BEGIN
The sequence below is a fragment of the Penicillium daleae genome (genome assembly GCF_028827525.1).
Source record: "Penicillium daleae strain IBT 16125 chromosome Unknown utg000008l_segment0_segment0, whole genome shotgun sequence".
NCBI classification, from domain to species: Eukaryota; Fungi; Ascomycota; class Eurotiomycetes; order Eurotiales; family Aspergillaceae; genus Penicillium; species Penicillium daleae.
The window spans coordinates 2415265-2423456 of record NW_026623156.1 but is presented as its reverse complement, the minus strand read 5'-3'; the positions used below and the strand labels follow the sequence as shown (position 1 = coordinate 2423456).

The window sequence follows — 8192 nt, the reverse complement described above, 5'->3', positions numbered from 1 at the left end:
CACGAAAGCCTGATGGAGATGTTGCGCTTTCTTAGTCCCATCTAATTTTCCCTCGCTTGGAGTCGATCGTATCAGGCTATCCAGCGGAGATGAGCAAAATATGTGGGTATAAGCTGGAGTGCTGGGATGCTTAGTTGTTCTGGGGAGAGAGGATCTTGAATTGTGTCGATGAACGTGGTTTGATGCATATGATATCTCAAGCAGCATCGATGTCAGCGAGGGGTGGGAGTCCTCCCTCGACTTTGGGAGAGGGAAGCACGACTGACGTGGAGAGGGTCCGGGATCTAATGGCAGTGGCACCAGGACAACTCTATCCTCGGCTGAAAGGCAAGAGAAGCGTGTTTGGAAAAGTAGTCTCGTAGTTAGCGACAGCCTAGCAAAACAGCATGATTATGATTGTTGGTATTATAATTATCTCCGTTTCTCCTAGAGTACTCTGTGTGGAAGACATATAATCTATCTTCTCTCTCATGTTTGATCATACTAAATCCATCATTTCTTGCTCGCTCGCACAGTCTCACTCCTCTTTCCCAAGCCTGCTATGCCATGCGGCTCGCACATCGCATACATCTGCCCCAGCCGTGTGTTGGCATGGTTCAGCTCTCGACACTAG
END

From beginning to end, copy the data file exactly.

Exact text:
The sequence below is a fragment of the Penicillium daleae genome (genome assembly GCF_028827525.1).
Source record: "Penicillium daleae strain IBT 16125 chromosome Unknown utg000008l_segment0_segment0, whole genome shotgun sequence".
NCBI classification, from domain to species: Eukaryota; Fungi; Ascomycota; class Eurotiomycetes; order Eurotiales; family Aspergillaceae; genus Penicillium; species Penicillium daleae.
The window spans coordinates 2415265-2423456 of record NW_026623156.1 but is presented as its reverse complement, the minus strand read 5'-3'; the positions used below and the strand labels follow the sequence as shown (position 1 = coordinate 2423456).

The window sequence follows — 8192 nt, the reverse complement described above, 5'->3', positions numbered from 1 at the left end:
CACGAAAGCCTGATGGAGATGTTGCGCTTTCTTAGTCCCATCTAATTTTCCCTCGCTTGGAGTCGATCGTATCAGGCTATCCAGCGGAGATGAGCAAAATATGTGGGTATAAGCTGGAGTGCTGGGATGCTTAGTTGTTCTGGGGAGAGAGGATCTTGAATTGTGTCGATGAACGTGGTTTGATGCATATGATATCTCAAGCAGCATCGATGTCAGCGAGGGGTGGGAGTCCTCCCTCGACTTTGGGAGAGGGAAGCACGACTGACGTGGAGAGGGTCCGGGATCTAATGGCAGTGGCACCAGGACAACTCTATCCTCGGCTGAAAGGCAAGAGAAGCGTGTTTGGAAAAGTAGTCTCGTAGTTAGCGACAGCCTAGCAAAACAGCATGATTATGATTGTTGGTATTATAATTATCTCCGTTTCTCCTAGAGTACTCTGTGTGGAAGACATATAATCTATCTTCTCTCTCATGTTTGATCATACTAAATCCATCATTTCTTGCTCGCTCGCACAGTCTCACTCCTCTTTCCCAAGCCTGCTATGCCATGCGGCTCGCACATCGCATACATCTGCCCCAGCCGTGTGTTGGCATGGTTCAGCTCTCGACACTAG